Dexia Credit Local v. Rogan, 629 F.3d 612 (7th Cir. 2011) reminds me of a recent case I handled in a sales commission dispute. A Cook County Law Division Commercial Calendar arbitrator ruled for our client and against a corporate defendant and found for the individual defendant (an officer of the corporate defendant) against our client on a separate claim. On the judgment on award (JOA) date, the corporate defendant moved to extend the seven-day rejection period. The judge denied the motion and entered judgment on the arbitration award.
Inadvertently, the order recited only the plaintiff’s money award against the corporate defendant: it was silent on the “not liable” finding for the individual defendant. To pre-empt the corporate defendant’s attempt to argue the judgment wasn’t a final order (and not enforceable), we moved to correct the order retroactively or, nunc pro tunc, to the JOA date so that it recited both the plaintiff’s award against the corporation and the corporate officer’s award versus the plaintiff. This “backdated” clarification to the judgment order permitted us to immediately issue a Citation to Discover Assets to the corporate defendant without risking a motion to quash the Citation.
While our case didn’t involve Dexia’s big bucks or complicated facts, one commonality between our case and Dexia was the importance of clarifying whether an ostensibly final order is enforceable through post-judgment proceedings.
After getting a $124M default judgment against the debtor, the Dexia plaintiff filed a flurry of citations against the judgment debtor and three trusts the debtor created for his adult children’s’ benefit.
The trial court ordered the trustee to turnover almost all of the trust assets (save for some gifted monies) and the debtor’s children appealed.
Affirming, the Seventh Circuit first discussed the importance of final vs. non-final orders.
The defendants argued that the default judgment wasn’t final since it was silent as to one of the judgment debtor’s co-defendants – a company that filed bankruptcy during the lawsuit. The defendants asserted that since the judgment didn’t dispose of plaintiff’s claims against all defendants, the judgment wasn’t final and the creditor’s post-judgment citations were premature.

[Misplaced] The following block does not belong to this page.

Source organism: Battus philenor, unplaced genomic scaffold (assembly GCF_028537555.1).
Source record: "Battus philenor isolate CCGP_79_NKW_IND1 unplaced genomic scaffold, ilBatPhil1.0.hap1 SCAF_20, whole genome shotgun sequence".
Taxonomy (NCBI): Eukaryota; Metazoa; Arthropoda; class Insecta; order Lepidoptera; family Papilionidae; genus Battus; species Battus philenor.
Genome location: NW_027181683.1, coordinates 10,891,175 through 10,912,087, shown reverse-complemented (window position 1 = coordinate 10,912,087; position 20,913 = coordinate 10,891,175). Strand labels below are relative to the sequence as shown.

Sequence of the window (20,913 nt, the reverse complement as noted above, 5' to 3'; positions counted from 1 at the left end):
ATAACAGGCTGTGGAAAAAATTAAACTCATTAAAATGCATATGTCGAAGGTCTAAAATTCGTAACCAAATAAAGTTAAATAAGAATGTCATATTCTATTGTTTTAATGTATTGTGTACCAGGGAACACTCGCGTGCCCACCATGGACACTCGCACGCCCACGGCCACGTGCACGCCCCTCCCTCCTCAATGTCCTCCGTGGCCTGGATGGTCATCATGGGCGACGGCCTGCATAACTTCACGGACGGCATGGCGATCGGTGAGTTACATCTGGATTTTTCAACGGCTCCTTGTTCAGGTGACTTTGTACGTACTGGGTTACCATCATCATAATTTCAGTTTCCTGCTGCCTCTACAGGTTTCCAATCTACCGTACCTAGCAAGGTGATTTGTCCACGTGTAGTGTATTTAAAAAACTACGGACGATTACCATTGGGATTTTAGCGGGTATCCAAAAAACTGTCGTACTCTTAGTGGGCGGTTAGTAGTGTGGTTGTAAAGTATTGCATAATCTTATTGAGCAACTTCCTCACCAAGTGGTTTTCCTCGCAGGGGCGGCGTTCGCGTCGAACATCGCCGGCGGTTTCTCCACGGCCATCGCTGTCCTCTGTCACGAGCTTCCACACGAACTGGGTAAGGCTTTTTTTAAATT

In Illinois, supplementary proceedings like Citations to Discover Assets are unavailable until after a creditor first obtains a judgment “capable of enforcement.” 735 ILCS 5/2-1402. The debtor’s children argued that the default judgment that was the basis for the citations wasn’t enforceable since it did not resolve all pending claims. As a result, according to debtor’s children, the citations were void from the start.
The Court rejected this argument as vaunting form over substance. The only action taken by the court after the default judgment was dismissing nondiverse, dispensable parties – which it had discretion to do under Federal Rule 21. Under the case law, a court’s dismissal of dispensable, non-diverse parties retroactively makes a pre-dismissal order final and enforceable.
Requiring the plaintiff to reissue post-judgment citations after the dismissal of the bankrupt co-defendant would waste court and party resources and serve no useful purpose. Once the court dismissed the non-diverse defendants, it “finalized” the earlier default judgment.
A final order is normally required for post-judgment enforcement proceedings. However, where an order is technically not final since there are pending claims against dispensable parties, the order can retroactively become final (and therefore enforceable) after the court dismisses those parties and claims.
The case serves as a good example of a court looking at an order’s substance instead of its technical aspects to determine whether it is sufficiently final to underlie supplementary proceedings.
The case also makes clear that a creditor’s request for a third party to turn over assets to the creditor is not an action at law that would give the third party the right to a jury trial. Instead, the turnover order is coercive or equitable in nature and there is no right to a jury trial in actions that seek equitable relief.